Venturi, Robert Charles

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Venturi, Robert Charles (1925– ). American Post-Modern architect. He set up his own practice with John Rauch (1930– ) in 1964, later (1967) joined by his wife, Denise Scott Brown (1931– ), and later still by Steven Izenour (1930– ). His early buildings include the Vanna Venturi House, Chestnut Hill, PA. (1961–5). In 1966 his Complexity and Contradictions in Architecture proposed (among much else) that ambiguity, tensions, and intricate complexities should replace the blandness of International Modernism (getting in a dig at Mies van der Rohe's pronouncement that ‘less is more’ by stating ‘less is a bore’), and the book made his reputation. He drew attention to the sources of meaning in architecture, insisted that architecture should deal in allusion and symbolism, and was critical of Functionalist dogma. With his wife and Izenour he wrote Learning from Las Vegas (1972, 1977) which suggested that architects should draw on what ordinary people (such as American capitalist roadside vulgarity), rather than impose pre-determined forms on the public.

Among the paradigmatic buildings of the firm, Guild House Retirement Home, Philadelphia, PA (1960–4), the Humanities Building of the State University of New York at Purchase (1968–73), the Dixwell Fire Station, New Haven, CT (1970–4), Franklin Court, Philadelphia (1972–6), the Allen Art Museum, Oberlin College, OH (1973–6), the Brant-Johnson House, Vail, CO (1975–7), the Gordon Wu Hall, Butler College, Princeton University, NJ (1980–3), and the Seattle Art Museum, Seattle, WA (1984–91), may be mentioned. In 1986 the firm won the competition to design the Sainsbury Wing, National Gallery, London (completed 1991), a building with a partial continuation of the Classical Order of Wilkins's rather dull elevation facing Trafalgar Square. Other recent works include the Museum of Contemporary Art, San Diego, La Jolla, Calif. (1986–96). Scott Brown saw the façade as a ‘communication piece’ that was therefore ‘functional’ as a ‘study in urban communication’. Taking their cue from Las Vegas, the Venturis have noted that, especially in America, we live in the landscape of sheds and paper-thin architecture that is really a billboard advertising what is within. Thus the Sainsbury Wing is a ‘billboard done in Portland Stone’, an architecture that is about the external language for what goes on within the building. Although the Venturis have been landed with the label of Post-Modernism, they have vehemently denied they are, or ever were, associated with that movement, but drew precedents from an eclectic mix, including what might be described as commercial-vernacular themes. Claiming that, for example, High-Tech is a return to an ‘industrial vocabulary in a postindustrial age’, they see their own work as far more truly representative of their own times, at once tolerant and pluralist, without dogmatic assumptions. Other recent works include the Museum of Contemporary Art, San Diego, La Jolla, CA (1986–96).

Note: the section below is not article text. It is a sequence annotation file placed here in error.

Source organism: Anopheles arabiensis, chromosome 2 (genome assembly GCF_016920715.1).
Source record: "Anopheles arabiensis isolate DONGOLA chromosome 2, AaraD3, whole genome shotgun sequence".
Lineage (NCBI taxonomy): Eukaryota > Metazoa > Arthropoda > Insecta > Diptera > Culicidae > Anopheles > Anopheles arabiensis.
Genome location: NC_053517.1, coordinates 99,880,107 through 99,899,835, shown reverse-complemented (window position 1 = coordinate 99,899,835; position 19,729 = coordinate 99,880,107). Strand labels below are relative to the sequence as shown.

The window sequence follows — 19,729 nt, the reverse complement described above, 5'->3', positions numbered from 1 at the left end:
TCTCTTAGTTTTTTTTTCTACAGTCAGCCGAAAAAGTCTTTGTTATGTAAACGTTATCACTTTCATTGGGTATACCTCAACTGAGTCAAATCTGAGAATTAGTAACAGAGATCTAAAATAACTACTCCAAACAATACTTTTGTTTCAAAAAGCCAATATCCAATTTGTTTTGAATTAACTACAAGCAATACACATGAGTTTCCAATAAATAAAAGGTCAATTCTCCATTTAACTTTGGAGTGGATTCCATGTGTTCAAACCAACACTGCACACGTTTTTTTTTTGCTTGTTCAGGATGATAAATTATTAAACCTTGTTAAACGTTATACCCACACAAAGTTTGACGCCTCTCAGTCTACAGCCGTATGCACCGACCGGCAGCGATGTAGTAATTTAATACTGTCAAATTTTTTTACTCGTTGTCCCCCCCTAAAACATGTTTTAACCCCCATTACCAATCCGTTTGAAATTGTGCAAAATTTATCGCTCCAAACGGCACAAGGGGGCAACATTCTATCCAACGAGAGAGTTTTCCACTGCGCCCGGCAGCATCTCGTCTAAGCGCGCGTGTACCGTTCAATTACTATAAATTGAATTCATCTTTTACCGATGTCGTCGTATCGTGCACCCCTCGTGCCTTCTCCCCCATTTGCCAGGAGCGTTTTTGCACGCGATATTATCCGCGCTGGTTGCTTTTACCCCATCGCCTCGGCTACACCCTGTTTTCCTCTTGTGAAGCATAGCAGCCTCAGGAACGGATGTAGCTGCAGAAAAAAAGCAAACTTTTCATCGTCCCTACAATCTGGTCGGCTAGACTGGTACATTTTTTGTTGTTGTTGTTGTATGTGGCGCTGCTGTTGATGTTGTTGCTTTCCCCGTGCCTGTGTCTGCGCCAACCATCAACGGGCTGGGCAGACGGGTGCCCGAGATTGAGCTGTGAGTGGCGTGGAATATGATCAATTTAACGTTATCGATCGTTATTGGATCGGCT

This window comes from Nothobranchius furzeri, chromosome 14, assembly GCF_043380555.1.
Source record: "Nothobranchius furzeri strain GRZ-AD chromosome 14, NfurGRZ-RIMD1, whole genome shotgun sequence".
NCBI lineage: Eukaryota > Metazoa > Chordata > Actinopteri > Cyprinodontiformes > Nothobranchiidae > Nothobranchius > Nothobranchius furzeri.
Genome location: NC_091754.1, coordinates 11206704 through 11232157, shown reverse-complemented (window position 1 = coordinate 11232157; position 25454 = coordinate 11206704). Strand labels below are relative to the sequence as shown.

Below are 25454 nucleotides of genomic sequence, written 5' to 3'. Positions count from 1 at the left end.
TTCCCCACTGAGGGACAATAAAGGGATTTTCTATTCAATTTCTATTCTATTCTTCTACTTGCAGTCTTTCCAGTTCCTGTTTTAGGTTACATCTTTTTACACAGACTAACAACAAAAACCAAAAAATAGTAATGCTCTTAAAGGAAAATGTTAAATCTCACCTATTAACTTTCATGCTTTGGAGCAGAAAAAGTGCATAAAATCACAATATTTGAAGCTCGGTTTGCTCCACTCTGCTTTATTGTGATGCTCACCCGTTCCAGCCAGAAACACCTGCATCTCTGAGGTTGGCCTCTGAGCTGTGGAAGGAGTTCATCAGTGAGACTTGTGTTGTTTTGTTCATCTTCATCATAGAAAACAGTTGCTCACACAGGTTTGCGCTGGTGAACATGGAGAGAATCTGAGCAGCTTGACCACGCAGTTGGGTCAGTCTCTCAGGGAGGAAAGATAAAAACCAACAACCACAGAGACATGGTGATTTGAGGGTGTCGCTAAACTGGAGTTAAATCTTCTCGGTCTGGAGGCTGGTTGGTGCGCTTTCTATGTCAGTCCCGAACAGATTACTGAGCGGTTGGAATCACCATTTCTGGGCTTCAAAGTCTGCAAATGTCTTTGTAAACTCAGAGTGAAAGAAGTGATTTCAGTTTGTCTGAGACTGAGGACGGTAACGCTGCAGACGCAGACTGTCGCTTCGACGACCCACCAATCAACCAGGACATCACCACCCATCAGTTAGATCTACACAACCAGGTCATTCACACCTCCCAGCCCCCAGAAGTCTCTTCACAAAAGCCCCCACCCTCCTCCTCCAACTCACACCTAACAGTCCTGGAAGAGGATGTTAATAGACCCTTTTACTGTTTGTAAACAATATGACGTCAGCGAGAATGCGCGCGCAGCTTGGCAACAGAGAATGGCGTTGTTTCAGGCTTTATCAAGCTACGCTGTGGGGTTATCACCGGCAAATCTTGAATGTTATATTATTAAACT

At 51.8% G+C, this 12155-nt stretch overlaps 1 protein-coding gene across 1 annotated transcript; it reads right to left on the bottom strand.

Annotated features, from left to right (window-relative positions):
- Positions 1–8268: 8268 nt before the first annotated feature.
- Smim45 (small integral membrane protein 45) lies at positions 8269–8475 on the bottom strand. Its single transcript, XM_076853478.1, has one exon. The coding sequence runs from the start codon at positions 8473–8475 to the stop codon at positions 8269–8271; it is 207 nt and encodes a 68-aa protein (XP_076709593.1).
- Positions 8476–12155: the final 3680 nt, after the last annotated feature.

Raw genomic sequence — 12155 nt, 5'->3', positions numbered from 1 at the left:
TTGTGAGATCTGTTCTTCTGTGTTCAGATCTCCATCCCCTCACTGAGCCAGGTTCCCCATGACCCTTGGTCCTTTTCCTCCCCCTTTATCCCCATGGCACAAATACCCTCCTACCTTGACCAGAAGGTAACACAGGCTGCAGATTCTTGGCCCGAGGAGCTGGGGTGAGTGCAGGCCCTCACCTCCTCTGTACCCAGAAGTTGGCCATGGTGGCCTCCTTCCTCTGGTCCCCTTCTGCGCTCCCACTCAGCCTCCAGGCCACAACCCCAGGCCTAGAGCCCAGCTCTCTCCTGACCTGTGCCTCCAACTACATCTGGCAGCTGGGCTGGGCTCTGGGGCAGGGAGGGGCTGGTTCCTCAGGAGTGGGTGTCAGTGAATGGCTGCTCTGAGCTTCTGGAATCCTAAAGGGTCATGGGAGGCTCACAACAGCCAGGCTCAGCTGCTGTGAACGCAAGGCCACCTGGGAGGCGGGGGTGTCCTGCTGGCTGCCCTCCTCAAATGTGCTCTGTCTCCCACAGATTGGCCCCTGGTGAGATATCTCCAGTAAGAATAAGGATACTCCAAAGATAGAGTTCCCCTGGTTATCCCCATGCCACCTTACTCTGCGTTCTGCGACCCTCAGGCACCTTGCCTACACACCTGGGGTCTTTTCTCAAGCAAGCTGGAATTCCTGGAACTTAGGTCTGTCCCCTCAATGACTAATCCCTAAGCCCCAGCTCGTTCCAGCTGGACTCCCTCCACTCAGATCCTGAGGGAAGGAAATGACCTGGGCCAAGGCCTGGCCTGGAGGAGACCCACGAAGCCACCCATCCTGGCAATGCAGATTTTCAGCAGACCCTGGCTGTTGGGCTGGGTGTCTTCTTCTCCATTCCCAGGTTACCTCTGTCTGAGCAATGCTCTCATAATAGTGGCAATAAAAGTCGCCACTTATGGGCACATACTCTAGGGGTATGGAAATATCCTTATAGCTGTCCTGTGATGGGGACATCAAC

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D. B. Brownlee et al. (2001);
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Drew (1972);
Drexler (1980);
Kalman (1994);
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Klotz (1988);
Mead (ed.) (1989);
Moos (1987, 1999);
Placzek (ed.) (1982);
Stern (1977);
V. J. Scully (1974);
Jane Turner (1996);
Vaccaro & and Schwartz (1992);
R. Venturi (1966, 1996);
R. Venturi & and Rauch (1978);
R. Venturi et al. (1977)